earthquake was felt strongly in Prince source properties and directional dif- largest ever recorded in that ‘seismical-
George, 70 km to the west. Within 48 ferences in how seismic waves attenu- ly quiet’ region; the epicentre was
hours of the main shock, portable ate. located 40 km to the northeast of
short-period seismographs were Dawson Creek, BC. This earthquake
deployed in the epicentral region and 1989: M 6.3, Ungava, Québec was felt in Edmonton, AB (500 km to
operated for eight days. The few after- On December 25, 1989 a M 6.3 earth- the east), Prince George, BC (300 km
shocks that were recorded were con- quake occurred in the remote area of to the southwest) and Fort Nelson, BC
fined to a depth range of 9 to 16 km, Ungava, in northern Québec. Only (340 km to the northwest). Although
and the largest was M 2.5. No fore- weakly felt at distant villages along there were no reports of structural
shocks were detected by the CNSN. Ungava Bay, this was one of the most damage, items were knocked from
The occurrence of this earthquake and significant earthquakes of the century, shelves, and, like the 1986 Prince
several other moderate-to-large earth- as it provided the first historical evi- George earthquake, it served as a
quakes in the northern and central dence for surface faulting in eastern ‘friendly reminder’ of earthquake haz-
parts of the eastern Cordillera raises North America (Adams et al. 1991). It ards in the Cordillera.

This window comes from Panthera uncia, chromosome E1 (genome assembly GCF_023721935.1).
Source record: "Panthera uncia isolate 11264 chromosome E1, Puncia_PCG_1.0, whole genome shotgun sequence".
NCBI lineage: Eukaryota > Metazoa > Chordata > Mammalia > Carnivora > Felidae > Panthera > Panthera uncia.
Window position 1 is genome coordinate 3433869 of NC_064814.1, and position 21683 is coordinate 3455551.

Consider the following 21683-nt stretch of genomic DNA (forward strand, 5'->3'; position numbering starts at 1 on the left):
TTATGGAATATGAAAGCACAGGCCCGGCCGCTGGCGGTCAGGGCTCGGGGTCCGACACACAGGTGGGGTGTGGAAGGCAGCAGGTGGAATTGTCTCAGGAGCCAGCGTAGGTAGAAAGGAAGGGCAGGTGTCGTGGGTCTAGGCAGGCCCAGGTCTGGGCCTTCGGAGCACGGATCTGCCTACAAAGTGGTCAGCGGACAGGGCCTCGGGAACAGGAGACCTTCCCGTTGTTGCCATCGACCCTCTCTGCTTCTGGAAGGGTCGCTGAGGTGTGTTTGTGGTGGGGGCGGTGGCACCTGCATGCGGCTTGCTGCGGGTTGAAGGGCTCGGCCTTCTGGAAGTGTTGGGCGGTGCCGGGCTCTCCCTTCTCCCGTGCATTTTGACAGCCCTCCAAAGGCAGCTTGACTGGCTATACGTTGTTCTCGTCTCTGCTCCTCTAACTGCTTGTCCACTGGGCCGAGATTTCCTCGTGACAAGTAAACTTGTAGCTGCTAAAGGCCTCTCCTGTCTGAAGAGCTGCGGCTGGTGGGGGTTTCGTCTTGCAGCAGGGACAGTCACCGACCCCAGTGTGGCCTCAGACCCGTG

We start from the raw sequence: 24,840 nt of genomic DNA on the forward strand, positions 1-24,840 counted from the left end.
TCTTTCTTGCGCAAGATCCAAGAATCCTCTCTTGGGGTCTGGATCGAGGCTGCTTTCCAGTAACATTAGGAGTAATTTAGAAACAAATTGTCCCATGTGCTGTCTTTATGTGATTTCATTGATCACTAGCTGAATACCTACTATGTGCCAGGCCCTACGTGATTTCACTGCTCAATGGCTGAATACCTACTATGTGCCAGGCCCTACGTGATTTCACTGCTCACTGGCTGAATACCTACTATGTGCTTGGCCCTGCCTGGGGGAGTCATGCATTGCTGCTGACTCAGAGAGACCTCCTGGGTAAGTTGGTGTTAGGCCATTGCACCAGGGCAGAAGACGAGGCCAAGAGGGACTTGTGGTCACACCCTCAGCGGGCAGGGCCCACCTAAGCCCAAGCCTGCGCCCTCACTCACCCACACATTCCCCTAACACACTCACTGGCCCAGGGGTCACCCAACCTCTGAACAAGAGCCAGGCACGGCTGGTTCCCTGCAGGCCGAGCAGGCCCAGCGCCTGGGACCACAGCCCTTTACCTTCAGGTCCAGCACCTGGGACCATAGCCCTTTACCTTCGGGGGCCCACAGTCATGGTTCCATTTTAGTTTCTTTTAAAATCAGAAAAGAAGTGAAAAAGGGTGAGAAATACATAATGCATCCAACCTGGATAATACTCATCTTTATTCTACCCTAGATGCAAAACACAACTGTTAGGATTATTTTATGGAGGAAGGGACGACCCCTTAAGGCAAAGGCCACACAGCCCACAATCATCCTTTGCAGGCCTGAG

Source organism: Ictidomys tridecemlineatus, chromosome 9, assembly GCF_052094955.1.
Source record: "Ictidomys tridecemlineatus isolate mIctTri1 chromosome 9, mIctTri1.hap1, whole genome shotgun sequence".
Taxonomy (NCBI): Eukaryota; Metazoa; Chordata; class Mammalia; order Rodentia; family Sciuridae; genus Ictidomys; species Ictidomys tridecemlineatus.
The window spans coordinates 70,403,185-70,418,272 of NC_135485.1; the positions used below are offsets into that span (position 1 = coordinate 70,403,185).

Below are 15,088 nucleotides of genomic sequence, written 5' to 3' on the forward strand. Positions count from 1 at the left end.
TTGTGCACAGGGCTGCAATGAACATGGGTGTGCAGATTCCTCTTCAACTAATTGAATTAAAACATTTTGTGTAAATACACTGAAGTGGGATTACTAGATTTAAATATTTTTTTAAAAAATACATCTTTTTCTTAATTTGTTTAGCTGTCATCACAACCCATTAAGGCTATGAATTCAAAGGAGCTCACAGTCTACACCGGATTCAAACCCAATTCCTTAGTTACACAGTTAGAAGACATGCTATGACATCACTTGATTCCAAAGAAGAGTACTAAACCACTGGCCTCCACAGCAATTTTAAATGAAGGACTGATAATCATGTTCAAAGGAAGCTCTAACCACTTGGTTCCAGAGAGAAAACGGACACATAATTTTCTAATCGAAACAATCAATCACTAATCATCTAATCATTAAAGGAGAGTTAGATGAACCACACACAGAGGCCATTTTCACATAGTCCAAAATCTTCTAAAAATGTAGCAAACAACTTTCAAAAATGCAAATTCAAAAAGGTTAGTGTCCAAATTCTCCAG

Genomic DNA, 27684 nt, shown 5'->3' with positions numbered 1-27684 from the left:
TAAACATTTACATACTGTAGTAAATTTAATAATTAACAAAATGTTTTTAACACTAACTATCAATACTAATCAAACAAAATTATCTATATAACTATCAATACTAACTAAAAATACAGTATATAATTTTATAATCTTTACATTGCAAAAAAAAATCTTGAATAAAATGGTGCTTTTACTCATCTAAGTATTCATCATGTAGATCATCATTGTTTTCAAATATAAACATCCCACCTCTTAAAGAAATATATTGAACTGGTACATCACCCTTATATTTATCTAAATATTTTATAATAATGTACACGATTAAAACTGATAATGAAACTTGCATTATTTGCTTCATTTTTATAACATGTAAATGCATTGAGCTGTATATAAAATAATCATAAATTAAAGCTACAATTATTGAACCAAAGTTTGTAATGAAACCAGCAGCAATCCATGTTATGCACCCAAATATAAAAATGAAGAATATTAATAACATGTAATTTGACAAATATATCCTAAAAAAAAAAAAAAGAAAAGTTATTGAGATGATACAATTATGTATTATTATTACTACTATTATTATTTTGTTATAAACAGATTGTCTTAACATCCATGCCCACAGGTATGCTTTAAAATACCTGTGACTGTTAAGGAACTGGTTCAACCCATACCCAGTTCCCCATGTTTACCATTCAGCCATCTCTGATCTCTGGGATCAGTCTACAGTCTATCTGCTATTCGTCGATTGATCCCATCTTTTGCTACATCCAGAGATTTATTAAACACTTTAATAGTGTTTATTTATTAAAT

the question of the level of seismic also allowed, for the first time in east-
hazard in the more populated southern ern North America, an opportunity to Damaging (M 6.5–7.9) Earth-
section of the eastern Cordillera. For compare the extent and magnitude of quakes (‘The Bad’)
additional details on this earthquake surface faulting and regional deforma- A total of 57 ‘bad’ earthquakes in the
see Rogers et al. (1990). tion with waveform modelling of the M 6.5–7.9 range have occurred across
rupture process (Bent 1994) and after- (or near) Canada since 1660 (Fig. 6).
1988: M 5.9, Saguenay, Québec shock distribution. The surface effects Most of these were either off the west
On Friday, November 25, 1988 at 6:46 also indicate the type of evidence to be coast or in remote areas. Here we high-
p.m. the largest earthquake in eastern sought from prehistoric ruptures. The light (in chronological order) the top
North America in 53 years occurred 35 observation of surface faulting, and 10 of the ‘bad’ events, mainly those